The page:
1. Obtain the plaintext Primary Key for any Cosmos DB instance running in our cluster, granting us the ability to query and manipulate customers’ databases without any authorization.
This can be done by decrypting COSMOSDB_ ACCOUNT_ KEY_ ENCRYPTED with the certificate for fabricsecrets. documents. azure.com.
2. Obtain the plaintext auth token for any Jupyter Notebook instance running in our cluster, granting us the ability to execute arbitrary code on customers’ Jupyter VMs without any authorization.
This can be done by decrypting NOTEBOOK_STORAGE_ACCOUNT_KEY_ENCRYPTED with the certificate for fabricsecrets. documents. azure.com, and accessing the Jupyter notebook located at NOTEBOOK_ PROXY_ PATH.
3. Obtain plaintext passwords for customers’ notebook storage accounts, granting us the ability to access and manipulate customers’ private saved notebooks.
This can be done by decrypting NOTEBOOK_ STORAGE_ ACCOUNT_ KEY_ ENCRYPTED with the certificate for fabricsecrets. documents. azure.com, and using the information in NOTEBOOK_ STORAGE_ FILE_ENDPOINT with Azure Storage Explorer.
4. Obtain the certificate for *.notebook. cosmos. azure.com, granting us the ability to intercept SSL traffic to these endpoints.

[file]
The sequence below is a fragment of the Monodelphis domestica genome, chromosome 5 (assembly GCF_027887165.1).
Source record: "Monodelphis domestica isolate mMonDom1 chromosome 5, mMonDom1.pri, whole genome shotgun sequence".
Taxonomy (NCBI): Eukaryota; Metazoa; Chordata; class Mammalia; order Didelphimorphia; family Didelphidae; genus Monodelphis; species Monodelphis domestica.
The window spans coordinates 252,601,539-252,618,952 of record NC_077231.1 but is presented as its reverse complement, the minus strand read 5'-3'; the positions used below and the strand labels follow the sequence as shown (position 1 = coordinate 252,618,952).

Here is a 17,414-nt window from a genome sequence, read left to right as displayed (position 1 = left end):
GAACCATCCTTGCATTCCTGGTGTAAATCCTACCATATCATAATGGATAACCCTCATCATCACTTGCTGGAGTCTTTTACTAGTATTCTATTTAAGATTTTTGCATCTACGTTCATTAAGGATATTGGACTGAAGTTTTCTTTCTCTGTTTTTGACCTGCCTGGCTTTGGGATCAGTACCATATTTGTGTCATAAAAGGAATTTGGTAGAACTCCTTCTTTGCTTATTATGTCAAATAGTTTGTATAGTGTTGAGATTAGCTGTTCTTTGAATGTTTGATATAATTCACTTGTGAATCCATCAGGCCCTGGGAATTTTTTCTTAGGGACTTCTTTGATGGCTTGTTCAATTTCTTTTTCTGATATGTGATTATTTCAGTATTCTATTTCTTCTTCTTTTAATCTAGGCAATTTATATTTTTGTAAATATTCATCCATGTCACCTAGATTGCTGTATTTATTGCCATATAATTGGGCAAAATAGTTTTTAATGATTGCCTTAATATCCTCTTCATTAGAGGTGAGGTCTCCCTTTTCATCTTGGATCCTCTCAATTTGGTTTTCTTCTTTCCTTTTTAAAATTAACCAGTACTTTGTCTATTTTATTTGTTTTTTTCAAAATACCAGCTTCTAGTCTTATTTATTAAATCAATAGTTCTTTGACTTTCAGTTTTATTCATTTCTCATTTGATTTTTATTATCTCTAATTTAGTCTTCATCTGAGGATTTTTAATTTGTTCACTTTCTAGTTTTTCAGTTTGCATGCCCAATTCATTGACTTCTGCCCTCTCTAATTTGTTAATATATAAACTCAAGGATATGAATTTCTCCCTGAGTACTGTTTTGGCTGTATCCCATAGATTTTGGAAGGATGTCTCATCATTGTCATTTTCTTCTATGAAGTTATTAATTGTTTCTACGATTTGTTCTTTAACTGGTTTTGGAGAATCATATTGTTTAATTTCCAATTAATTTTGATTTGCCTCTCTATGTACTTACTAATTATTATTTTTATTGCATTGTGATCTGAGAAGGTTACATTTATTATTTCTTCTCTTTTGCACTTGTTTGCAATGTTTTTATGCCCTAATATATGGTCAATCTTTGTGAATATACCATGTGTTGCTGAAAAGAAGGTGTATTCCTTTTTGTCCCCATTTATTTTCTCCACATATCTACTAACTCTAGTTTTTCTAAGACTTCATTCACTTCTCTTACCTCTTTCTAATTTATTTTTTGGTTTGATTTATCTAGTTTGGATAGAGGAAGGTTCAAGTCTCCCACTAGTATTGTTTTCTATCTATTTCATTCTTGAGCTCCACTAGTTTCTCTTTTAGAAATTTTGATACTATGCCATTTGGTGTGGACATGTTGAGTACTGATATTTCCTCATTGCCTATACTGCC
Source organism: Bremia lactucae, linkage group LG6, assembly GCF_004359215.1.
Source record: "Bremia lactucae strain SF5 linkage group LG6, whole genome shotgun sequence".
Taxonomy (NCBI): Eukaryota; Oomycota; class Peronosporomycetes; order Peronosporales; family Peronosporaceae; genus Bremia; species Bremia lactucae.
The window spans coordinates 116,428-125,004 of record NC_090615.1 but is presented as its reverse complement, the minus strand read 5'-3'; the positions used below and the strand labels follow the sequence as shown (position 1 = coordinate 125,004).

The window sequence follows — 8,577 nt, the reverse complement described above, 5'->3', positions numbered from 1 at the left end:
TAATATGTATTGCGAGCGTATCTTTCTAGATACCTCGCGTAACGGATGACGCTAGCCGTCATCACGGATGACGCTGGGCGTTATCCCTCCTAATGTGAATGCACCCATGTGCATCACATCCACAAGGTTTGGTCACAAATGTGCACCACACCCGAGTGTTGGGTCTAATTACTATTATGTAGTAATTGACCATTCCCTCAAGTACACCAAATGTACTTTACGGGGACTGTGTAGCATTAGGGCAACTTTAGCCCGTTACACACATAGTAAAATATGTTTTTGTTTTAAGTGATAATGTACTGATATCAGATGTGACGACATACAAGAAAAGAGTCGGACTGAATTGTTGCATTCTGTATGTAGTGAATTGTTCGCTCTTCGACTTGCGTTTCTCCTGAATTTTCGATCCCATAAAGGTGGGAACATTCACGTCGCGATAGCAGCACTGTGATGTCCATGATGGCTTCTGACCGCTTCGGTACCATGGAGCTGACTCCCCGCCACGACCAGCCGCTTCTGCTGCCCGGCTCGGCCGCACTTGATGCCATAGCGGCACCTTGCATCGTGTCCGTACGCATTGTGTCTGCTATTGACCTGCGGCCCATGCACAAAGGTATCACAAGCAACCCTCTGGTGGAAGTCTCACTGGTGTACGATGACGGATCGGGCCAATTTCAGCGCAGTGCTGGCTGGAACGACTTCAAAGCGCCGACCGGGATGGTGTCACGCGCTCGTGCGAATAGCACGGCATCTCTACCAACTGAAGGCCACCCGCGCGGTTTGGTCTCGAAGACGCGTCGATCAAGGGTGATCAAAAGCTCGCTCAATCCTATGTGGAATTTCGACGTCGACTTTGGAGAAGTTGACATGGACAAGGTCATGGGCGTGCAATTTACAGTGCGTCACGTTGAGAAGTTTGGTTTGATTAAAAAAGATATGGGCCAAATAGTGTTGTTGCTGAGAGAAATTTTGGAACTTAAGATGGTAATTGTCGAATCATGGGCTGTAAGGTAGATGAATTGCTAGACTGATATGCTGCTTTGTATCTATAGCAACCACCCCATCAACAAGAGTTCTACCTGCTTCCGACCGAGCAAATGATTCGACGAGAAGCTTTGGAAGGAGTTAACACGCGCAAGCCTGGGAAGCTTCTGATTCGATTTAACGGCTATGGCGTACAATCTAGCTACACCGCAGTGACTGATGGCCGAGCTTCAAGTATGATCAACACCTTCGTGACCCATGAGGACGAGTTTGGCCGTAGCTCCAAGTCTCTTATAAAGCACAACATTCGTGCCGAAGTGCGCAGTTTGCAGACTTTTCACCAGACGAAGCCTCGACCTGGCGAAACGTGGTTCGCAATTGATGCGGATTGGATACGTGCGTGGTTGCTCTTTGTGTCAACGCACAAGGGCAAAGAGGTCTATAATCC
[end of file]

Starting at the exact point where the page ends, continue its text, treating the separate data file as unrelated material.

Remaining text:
5. Obtain metadata about the underlying infrastructure of Cosmos DB by accessing internal Azure storage blobs.
6. Access the underlying infrastructure of Cosmos DB by browsing to Service Fabric Explorer located on various endpoints and authenticating with fabric. westus1. cosmos. azure.com.
Accessing the Infrastructure Externally
We mentioned earlier multiple Azure Storage Accounts that we think contained metadata information about the underlying infrastructure of Cosmos DB. After reviewing these log files, we noticed that some of them contained information about public Service Fabrics that were supposedly accessible from the internet (compared to the LAN access that was required earlier).
We performed a network scan for port 19080 on Microsoft’s ASN and found 100+ instances of Service Fabric that were accessible via this port. We attempted to connect to each of these Service Fabric using the certificate we obtained earlier (fabric. westus1. cosmos. azure.com) and to our surprise, the authentication was successful!